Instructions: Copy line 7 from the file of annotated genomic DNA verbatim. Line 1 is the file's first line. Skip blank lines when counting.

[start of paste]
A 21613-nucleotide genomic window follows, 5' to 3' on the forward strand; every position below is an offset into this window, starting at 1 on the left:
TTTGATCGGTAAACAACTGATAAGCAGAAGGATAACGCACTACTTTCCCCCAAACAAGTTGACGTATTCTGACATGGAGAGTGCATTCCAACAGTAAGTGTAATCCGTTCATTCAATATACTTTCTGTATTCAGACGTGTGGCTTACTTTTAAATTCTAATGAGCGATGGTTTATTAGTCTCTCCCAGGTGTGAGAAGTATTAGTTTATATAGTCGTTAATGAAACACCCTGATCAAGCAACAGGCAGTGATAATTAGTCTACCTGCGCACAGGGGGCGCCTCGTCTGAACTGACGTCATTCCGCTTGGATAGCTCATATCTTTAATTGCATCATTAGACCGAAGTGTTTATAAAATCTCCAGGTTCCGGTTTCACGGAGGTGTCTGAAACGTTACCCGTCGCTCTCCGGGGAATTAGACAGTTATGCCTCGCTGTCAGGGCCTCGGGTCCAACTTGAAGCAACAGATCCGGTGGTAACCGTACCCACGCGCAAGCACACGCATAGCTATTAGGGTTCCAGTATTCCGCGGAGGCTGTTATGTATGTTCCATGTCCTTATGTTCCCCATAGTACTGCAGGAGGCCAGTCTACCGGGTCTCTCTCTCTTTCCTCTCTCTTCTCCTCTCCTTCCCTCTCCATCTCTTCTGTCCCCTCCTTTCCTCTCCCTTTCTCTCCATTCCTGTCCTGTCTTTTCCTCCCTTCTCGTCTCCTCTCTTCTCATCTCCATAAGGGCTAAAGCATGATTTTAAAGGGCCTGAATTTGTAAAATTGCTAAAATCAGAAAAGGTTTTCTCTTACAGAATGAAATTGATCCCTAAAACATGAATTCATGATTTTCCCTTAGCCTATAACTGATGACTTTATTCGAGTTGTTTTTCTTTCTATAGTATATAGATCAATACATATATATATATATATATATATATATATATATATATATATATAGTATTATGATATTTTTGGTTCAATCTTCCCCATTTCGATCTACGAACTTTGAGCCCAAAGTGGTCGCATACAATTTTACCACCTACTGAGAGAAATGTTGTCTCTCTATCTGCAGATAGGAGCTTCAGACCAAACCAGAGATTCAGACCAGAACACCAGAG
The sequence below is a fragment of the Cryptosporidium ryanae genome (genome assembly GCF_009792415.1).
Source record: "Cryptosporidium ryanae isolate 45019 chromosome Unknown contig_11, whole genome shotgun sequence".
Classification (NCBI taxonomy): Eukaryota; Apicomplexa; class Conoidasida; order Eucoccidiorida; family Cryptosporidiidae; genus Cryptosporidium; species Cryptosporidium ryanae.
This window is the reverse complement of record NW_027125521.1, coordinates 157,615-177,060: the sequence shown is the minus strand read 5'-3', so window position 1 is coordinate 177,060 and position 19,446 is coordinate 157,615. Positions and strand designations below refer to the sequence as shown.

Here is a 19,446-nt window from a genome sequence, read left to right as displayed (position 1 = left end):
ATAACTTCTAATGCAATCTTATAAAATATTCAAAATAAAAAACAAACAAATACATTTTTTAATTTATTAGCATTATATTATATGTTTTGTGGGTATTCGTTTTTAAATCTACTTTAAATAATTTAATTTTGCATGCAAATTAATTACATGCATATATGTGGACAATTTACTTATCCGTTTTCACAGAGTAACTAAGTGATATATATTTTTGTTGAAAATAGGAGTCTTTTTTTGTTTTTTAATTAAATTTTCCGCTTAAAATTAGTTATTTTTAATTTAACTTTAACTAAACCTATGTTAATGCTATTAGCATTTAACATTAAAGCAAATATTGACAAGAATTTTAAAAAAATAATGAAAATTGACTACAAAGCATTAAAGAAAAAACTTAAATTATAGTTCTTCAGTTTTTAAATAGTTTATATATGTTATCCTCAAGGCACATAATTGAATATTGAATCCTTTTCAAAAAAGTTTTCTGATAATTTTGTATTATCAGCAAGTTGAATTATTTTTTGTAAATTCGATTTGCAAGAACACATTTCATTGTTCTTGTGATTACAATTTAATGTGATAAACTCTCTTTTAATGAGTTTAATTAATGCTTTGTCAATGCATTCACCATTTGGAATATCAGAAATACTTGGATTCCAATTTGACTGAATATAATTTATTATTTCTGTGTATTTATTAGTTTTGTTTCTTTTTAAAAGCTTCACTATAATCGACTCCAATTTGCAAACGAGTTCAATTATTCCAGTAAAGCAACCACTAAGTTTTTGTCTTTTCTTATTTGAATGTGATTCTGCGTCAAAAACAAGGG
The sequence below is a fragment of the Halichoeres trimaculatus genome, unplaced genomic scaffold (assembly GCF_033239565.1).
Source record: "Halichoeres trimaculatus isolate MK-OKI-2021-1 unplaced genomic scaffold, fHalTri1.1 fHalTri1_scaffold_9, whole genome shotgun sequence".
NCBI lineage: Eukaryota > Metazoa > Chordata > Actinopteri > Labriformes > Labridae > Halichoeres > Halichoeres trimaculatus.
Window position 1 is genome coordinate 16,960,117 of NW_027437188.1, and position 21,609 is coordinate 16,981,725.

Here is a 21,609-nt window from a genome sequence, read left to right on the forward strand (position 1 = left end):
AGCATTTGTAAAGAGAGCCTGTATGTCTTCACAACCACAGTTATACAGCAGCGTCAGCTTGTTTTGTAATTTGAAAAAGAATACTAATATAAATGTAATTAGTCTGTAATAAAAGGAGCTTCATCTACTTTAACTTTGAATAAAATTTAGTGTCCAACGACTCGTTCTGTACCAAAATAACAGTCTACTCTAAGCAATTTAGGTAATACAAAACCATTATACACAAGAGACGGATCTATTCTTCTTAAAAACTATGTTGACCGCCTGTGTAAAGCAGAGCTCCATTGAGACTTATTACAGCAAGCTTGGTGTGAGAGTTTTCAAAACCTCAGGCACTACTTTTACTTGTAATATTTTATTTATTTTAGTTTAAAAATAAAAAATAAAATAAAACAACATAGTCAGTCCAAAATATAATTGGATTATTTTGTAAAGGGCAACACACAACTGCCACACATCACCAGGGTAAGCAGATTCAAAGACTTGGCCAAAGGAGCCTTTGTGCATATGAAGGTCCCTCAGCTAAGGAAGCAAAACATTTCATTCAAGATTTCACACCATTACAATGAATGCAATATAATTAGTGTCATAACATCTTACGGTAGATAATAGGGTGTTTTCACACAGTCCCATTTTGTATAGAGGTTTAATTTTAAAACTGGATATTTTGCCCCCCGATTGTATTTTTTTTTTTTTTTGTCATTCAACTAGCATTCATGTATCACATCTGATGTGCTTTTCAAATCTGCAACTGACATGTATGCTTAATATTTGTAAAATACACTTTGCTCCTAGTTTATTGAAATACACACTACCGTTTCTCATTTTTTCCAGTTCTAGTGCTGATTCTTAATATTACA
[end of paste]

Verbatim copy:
Here is a 19,446-nt window from a genome sequence, read left to right as displayed (position 1 = left end):